What is the microbiome and why is it important to your health?
(Originally published October 17, 2018)
At the 2018 “Plug and Play” Fall Summit, Alicia Scheffer-Wong, Founder and CEO of Floragraph told the audience about their cost effective and innovative device that can analyze your microbiome in just four hours.
Watch the video
Apple Inspired Marketing for Cannabis Industry
Marijuana startups are mimicking tech companies’ style of marketing and branding.
Click the image (courtesy Business Insider) for the entire story.
Goal: Share genetic data without risk of hacking or infringement of patients’ privacy.
Tap the image for the full story, published on “coindesk” August, 2018.
Where are the Life Science Hotbeds?
BioSpace.com is a terrific resource and their Hotbed Campaigns have highlighted thriving clusters of life science industry, helping to attract investment, talent and additional resources to specific geographic areas. Tap the map to investigate the hotbed regions in detail.
This video below talks about 2018 Life Science hotbeds, published by BioSpace 12/29/17.
Coke wants in as a ‘craft’ soda.
Coke or Pepsi? The battle never ends and now Coke wants to capitalize on the popularity of ‘craft’ sodas.
Tap the image for the whole article.
BeyondMeat is becoming popular in the US for its plant-based burger, while Germany’s PlantLX seeks to use plants to make non-dairy cheese. Tap this infographic of EU plant-based biotech firms to access the full article, published on LABIOTECH.eu
Tap on the image above to review the complete 2/13/18 article, published on the UC Santa Cruz News Center web page.
California researchers have discovered how a type of killer T cell develops, opening a door to improved vaccines for diseases such as hep C and HIV. Watch this video to see a graphic presentation on how Hep C infects the liver.
‘MAD’ News About Bay Area’s Nektar Therapeutics
The company’s stock has more than tripled in value since early November, largely based on results for NKTR-214; however, Brad Loncar, founder of Loncar Investments and the Loncar Cancer Immunotherapy Index, urges caution.
Tap the graphic for the whole story, courtesy of “BioSpace”.
Healthcare Stocks Mixed Following Senate’s Vote to Strike Down ‘Skinny’ Healthcare RepealRepublican’s ‘skinny’ bill – fail! How do biotech stocks react? Tap the gold coins for full article and video on “The Street”.
Apps About Agriculture
Source over 700 apps about crops, livestock, weather and more. Tap Wall-E to open the portal.
Print a new you – – 3D Printed Microfiber Strips Create “Second Skin”
Touch the images above to view the article and visit the web site.
According to Wikipedia, 3D printing, a/k/a additive manufacturing (AM), refers to various processes used to synthesize a three-dimensional object. In 3D printing, successive layers of material are formed under computer control to create an object. These objects can be of almost any shape or geometry and are produced from a 3D model or other electronic data source.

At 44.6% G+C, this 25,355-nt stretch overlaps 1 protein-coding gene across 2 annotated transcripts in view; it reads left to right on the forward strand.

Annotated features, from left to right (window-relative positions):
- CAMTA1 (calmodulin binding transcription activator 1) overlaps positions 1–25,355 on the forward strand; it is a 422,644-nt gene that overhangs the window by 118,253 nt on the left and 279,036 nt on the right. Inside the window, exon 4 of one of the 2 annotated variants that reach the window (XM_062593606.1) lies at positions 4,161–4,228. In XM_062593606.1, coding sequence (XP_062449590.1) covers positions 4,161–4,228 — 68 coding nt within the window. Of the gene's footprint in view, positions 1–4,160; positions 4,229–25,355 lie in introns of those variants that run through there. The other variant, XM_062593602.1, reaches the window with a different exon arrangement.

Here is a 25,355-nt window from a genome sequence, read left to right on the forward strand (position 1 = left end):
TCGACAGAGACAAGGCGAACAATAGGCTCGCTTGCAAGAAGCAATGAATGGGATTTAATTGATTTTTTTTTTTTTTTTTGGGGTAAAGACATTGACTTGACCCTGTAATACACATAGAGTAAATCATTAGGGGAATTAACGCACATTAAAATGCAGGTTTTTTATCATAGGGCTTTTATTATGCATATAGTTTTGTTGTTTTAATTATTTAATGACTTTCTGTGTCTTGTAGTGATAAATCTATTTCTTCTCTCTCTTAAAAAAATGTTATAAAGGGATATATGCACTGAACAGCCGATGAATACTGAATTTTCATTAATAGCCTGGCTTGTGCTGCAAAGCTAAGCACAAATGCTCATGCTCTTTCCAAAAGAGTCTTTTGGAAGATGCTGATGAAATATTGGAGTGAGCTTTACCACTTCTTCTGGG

Strawberries are #1 – but at what?
If you wonder which produce bears the highest concentration of pesticides – here is the “Dirty Dozen” list as it currently stands:
- Sweet bell peppers
- Cherry tomatoes
To arrive at this list, more than 35,200 samples of fruits and vegetables were taken by the U.S. Department of Agriculture and the Food and Drug Administration.
Article by CBS News April 12, 2016, 3:48 PM
Is Political Posturing Hurting Biotech Stocks?
When Turing Pharmaceuticals’ bad boy CEO Martin Shkreli boasted of jacking up prices on a 62-year-old drug by 5,000% last September, former Secretary of State Hillary Clinton’s shout out was “price gouging … outrageous”.
Also damaging was Treasury Secretary Jack Lew’s recently announced new rules to further rein in” tax inversions, in which U.S.-based companies reincorporate overseas after acquiring foreign firms.
Cancer killers – hoorah!
The following excerpts are taken from the “Cancer Research UK Cancer Institute” article published on their web site on 16 February 2016. (Image – healthy human t-cell)
Researchers from Seattle’s Fred Hutchinson Cancer Research Center have described how they’d taken specialized immune cells from patients with certain blood cancers and re-engineered the cells in the lab to attack and kill cancer cells when injected back into the patient’s body.
Here is a brief video on the subject published by Cambridge about a year ago.
Painless blood tests – what’s the fuss?
Theranos made cancer blood testing controversial and now Seventh Sense Biosystems in Boston MA is trying to make it both painless and profitable. That may prove challenging.
During the 20 years it took to engineer this cell, JCVI researchers paired away nearly all genes that weren’t essential to life. They say that what has been created may eventually serve as a basic framework for different sorts of cellular factories.